Public-worker pension funds lose big

The Daily Pulse almost skipped a beat this morning on news from the U.S. Census Bureau that the pension plans of government employees took it on the chin over the summer.

Bloomberg ran the numbers and reported that in the third quarter of 2011, 8.5 percent of the values of the 100 largest public-worker retirement plans simply evaporated. It’s the biggest drop since the U.S. economic implosion of 2008, when the same funds lost some $700 billion over the course of 12 months.

More than half of the $237 billion third-quarter loss can be chalked up to funds’ corporate stock holdings, which have been losing ground lately. Blame Wall Street or Europe if you want, but it’s taxpayers who will ultimately cover the nearly quarter-trillion-dollar shortfall.

As the same state and local governments who fund these pension plans struggle to continue providing services with less and less tax revenues, this loss will mean reduced benefits for retirees down the road, less public services in the near future -- or possibly both.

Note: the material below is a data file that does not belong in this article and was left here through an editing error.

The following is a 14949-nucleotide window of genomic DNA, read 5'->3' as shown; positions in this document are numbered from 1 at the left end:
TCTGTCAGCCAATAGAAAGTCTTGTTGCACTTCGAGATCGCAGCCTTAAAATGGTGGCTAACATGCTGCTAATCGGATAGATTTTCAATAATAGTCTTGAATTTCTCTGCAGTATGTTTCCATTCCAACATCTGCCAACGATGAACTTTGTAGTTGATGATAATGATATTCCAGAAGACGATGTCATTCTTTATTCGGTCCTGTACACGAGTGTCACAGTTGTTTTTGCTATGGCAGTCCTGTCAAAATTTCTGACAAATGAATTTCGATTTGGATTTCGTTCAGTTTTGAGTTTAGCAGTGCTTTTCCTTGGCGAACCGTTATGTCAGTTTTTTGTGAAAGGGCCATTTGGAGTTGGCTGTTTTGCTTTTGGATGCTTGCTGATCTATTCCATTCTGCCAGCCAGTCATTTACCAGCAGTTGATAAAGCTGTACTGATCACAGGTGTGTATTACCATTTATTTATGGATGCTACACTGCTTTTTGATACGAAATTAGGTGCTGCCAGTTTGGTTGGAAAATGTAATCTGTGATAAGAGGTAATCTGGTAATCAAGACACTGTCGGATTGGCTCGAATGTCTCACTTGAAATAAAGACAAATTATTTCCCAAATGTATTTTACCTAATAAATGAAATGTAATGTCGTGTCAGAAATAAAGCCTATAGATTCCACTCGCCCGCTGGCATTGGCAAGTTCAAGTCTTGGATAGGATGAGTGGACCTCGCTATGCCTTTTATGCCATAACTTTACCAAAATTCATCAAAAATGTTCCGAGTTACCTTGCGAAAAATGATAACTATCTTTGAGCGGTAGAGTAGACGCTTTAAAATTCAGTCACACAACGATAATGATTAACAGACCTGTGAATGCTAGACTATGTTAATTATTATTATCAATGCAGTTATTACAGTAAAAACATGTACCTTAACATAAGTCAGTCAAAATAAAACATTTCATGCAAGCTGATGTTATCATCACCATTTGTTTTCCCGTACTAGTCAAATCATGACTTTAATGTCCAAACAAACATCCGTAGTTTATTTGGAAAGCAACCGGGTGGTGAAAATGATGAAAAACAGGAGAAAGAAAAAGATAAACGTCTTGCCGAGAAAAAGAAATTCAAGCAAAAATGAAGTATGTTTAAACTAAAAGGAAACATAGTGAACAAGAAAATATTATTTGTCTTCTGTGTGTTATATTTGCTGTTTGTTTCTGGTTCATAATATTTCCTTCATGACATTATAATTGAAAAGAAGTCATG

About the author

Joel Patterson is the Associate Producer of Marketplace Money.
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What the Q3 numbers really show is state and municipal pension funds locked into a death spiral. They cannot pay promised benefits over the next 30 years without massive tax increases, service cuts, debt restructuring and economic growth that would be a miracle. Something has to give, and taxpayers are not in the mood to give more.

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